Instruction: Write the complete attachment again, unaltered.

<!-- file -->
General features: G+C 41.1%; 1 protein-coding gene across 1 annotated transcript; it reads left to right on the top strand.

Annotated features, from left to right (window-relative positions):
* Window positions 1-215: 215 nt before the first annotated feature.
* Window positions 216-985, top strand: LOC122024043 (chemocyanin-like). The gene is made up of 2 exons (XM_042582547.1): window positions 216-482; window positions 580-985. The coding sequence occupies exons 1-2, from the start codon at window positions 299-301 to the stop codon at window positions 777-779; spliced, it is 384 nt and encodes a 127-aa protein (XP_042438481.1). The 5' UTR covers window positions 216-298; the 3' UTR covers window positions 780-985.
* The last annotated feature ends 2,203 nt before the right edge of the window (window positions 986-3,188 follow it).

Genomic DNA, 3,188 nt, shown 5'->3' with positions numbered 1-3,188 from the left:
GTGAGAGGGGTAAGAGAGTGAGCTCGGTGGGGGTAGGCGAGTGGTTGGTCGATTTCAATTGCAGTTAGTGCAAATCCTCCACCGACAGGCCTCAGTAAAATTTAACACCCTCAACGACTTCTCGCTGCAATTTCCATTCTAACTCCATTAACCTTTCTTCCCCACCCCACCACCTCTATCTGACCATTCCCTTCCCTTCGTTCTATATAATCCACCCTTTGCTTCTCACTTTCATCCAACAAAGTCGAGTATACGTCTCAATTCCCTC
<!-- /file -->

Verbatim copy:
General features: G+C 41.1%; 1 protein-coding gene across 1 annotated transcript; it reads left to right on the top strand.

Annotated features, from left to right (window-relative positions):
* Window positions 1-215: 215 nt before the first annotated feature.
* Window positions 216-985, top strand: LOC122024043 (chemocyanin-like). The gene is made up of 2 exons (XM_042582547.1): window positions 216-482; window positions 580-985. The coding sequence occupies exons 1-2, from the start codon at window positions 299-301 to the stop codon at window positions 777-779; spliced, it is 384 nt and encodes a 127-aa protein (XP_042438481.1). The 5' UTR covers window positions 216-298; the 3' UTR covers window positions 780-985.
* The last annotated feature ends 2,203 nt before the right edge of the window (window positions 986-3,188 follow it).

Genomic DNA, 3,188 nt, shown 5'->3' with positions numbered 1-3,188 from the left:
GTGAGAGGGGTAAGAGAGTGAGCTCGGTGGGGGTAGGCGAGTGGTTGGTCGATTTCAATTGCAGTTAGTGCAAATCCTCCACCGACAGGCCTCAGTAAAATTTAACACCCTCAACGACTTCTCGCTGCAATTTCCATTCTAACTCCATTAACCTTTCTTCCCCACCCCACCACCTCTATCTGACCATTCCCTTCCCTTCGTTCTATATAATCCACCCTTTGCTTCTCACTTTCATCCAACAAAGTCGAGTATACGTCTCAATTCCCTC